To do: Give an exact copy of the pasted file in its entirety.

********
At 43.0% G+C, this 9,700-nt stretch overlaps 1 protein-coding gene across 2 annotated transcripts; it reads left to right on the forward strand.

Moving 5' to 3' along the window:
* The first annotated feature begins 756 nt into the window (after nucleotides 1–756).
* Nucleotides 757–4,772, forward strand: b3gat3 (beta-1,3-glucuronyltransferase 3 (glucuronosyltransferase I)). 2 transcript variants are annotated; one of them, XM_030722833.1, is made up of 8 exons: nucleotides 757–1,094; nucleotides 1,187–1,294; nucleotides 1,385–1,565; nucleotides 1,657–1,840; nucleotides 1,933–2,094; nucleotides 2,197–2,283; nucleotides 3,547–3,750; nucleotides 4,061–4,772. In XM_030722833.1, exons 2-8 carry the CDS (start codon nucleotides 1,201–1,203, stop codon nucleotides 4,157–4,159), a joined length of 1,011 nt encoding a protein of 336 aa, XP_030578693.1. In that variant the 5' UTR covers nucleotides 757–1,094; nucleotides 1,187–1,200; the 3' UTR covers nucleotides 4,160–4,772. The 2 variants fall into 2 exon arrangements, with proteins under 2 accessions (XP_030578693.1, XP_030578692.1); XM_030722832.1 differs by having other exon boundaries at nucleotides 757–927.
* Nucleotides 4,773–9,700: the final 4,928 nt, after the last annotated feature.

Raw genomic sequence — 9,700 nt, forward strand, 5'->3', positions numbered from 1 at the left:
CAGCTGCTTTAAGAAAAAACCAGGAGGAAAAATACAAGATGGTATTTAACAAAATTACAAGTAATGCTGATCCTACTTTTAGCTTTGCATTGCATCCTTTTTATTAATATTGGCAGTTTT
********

At 43.0% G+C, this 9,700-nt stretch overlaps 1 protein-coding gene across 2 annotated transcripts; it reads left to right on the forward strand.

Moving 5' to 3' along the window:
* The first annotated feature begins 756 nt into the window (after nucleotides 1–756).
* Nucleotides 757–4,772, forward strand: b3gat3 (beta-1,3-glucuronyltransferase 3 (glucuronosyltransferase I)). 2 transcript variants are annotated; one of them, XM_030722833.1, is made up of 8 exons: nucleotides 757–1,094; nucleotides 1,187–1,294; nucleotides 1,385–1,565; nucleotides 1,657–1,840; nucleotides 1,933–2,094; nucleotides 2,197–2,283; nucleotides 3,547–3,750; nucleotides 4,061–4,772. In XM_030722833.1, exons 2-8 carry the CDS (start codon nucleotides 1,201–1,203, stop codon nucleotides 4,157–4,159), a joined length of 1,011 nt encoding a protein of 336 aa, XP_030578693.1. In that variant the 5' UTR covers nucleotides 757–1,094; nucleotides 1,187–1,200; the 3' UTR covers nucleotides 4,160–4,772. The 2 variants fall into 2 exon arrangements, with proteins under 2 accessions (XP_030578693.1, XP_030578692.1); XM_030722832.1 differs by having other exon boundaries at nucleotides 757–927.
* Nucleotides 4,773–9,700: the final 4,928 nt, after the last annotated feature.

Raw genomic sequence — 9,700 nt, forward strand, 5'->3', positions numbered from 1 at the left:
CAGCTGCTTTAAGAAAAAACCAGGAGGAAAAATACAAGATGGTATTTAACAAAATTACAAGTAATGCTGATCCTACTTTTAGCTTTGCATTGCATCCTTTTTATTAATATTGGCAGTTTT